As a child Lowell Boyers loved comic books—the superheroes, their power of flight, and ability to lift mountains! As an adult he has found parallels in the world of the Dharma related to breaking or dissolving boundaries. For Boyers, making art is about boundarylessness.
Trained as an artist at Yale and the Rhode Island School of Design, Boyers was a painter long before he encountered the Dharma. He feels that he might not even have heard the Dharma if he hadn’t already been a painter. When he first heard his teacher, Dzongsar Khyentse Rinpoche, teach it was in a language Boyers could already relate to as he was instinctually in pursuit of similar truths through the avenue of visual art. Observations and expressions he didn’t necessarily have the language to describe or even yet contextualize he now heard spoken aloud.
Boyers’ Dharma practice and art inform each other, but he doesn’t necessarily consider himself a Buddhist artist. His work appears dreamlike, ethereal, luminescent. He is very fond of the work of Gustav Klimt, which is highly ornamental. In a way, he feels that the ornamentation inside is showing outside. His own work he describes as inner and outer landscapes—his newest body of work is about the inner landscape, in union with the outer world. He used to also love early Christian Byzantine church art, the gilded, decorative extravagance.
Boyers’ work can elicit connections to Tibetan stories of yogis who could fly (ancient superheroes!) and also a feeling of flying through one’s sensations and feelings, experiencing the vast space of the moment unfolding. Some of the elements of his paintings—their spots or nectar drops—he refers to as “big bangs:” “Each time you have a sensation it’s like a mini big bang where everything is unfolding for a split second—it’s so fast, then boom! It all dissolves. I like portraying these stars or blossoms, becoming explosions, bits, DNA strands, spines, one thing leads to another and another,” and the composition unfolds.*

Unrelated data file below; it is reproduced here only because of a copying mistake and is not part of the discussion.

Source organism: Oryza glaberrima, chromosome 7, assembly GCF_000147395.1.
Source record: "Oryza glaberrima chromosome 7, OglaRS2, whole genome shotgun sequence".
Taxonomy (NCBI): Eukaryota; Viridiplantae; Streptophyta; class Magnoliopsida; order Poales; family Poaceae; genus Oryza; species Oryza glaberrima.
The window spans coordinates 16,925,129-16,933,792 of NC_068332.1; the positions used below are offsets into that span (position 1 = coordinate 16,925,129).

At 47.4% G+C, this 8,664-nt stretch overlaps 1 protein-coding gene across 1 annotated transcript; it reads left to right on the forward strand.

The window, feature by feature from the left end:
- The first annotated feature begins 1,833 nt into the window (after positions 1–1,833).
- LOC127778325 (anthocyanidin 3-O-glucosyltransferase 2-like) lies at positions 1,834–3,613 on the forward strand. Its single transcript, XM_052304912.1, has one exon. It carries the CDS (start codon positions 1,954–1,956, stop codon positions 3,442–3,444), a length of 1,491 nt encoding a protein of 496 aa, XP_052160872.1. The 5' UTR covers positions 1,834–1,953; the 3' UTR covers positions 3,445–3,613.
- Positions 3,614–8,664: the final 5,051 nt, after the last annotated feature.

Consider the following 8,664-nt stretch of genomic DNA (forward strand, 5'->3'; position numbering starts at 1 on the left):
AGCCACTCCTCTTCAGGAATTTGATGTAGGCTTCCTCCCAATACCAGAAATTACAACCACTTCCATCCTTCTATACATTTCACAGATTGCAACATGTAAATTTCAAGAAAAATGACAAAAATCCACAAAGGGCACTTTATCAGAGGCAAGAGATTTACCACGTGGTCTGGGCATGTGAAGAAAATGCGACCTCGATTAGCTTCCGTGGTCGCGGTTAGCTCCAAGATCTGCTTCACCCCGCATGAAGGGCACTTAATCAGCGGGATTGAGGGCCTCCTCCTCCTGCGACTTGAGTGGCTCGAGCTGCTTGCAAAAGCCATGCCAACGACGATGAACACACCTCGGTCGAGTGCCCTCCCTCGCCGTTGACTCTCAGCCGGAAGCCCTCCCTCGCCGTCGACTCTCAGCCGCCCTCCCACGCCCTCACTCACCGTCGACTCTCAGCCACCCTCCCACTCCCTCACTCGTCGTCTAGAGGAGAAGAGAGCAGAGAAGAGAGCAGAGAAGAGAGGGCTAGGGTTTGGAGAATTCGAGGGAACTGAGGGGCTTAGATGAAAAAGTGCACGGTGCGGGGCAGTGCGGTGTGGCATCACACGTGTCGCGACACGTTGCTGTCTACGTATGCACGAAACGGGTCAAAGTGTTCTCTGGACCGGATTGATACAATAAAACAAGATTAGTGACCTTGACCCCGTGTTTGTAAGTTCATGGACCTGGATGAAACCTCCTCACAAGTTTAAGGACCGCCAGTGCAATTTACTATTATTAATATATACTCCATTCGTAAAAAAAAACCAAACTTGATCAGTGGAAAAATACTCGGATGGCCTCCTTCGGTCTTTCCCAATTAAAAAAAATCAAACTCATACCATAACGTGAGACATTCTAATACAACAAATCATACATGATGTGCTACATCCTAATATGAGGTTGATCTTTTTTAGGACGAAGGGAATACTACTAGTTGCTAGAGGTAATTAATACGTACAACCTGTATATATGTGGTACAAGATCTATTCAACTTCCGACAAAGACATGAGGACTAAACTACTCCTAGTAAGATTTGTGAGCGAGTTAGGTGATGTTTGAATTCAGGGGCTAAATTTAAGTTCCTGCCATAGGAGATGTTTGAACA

Boyers says that, like many artists, he enjoys the fertile ground of the blank canvas, this sense of opportunity without having to overlay concepts on the appearances of color and form. He can trust the unknown and play in it by manipulating the media in the illusory emergence of appearances. This aspect of creativity can be very close to the experience of practicing the Dharma. This is likely why we see so many creative people who are meditators! Even within the traditions of spiritual art of all faiths, there’s a sense of bountiful creativity, ornamentation, and incredible visual information being presented and expressed.
Boyers uses acrylic paint and resin and a lot of water in his work, giving a strong feeling of fluidity and movement in his painting. His process lends itself to this. He used to think of the swirls as vapor, or a vaporousness. He paints a lot of ripples or currents, leading to suggestions of landscapes, boat-like vessels, flowering vessels, and skyscapes. There is a strong feeling of whimsy, movement, and dreamlike imagination. Some recurrent elements are docks, steps, ladders, fences and ladders together, boundaries. A ladder gets you out, while a fence keeps you in, and these paradoxical tensions abound in his work.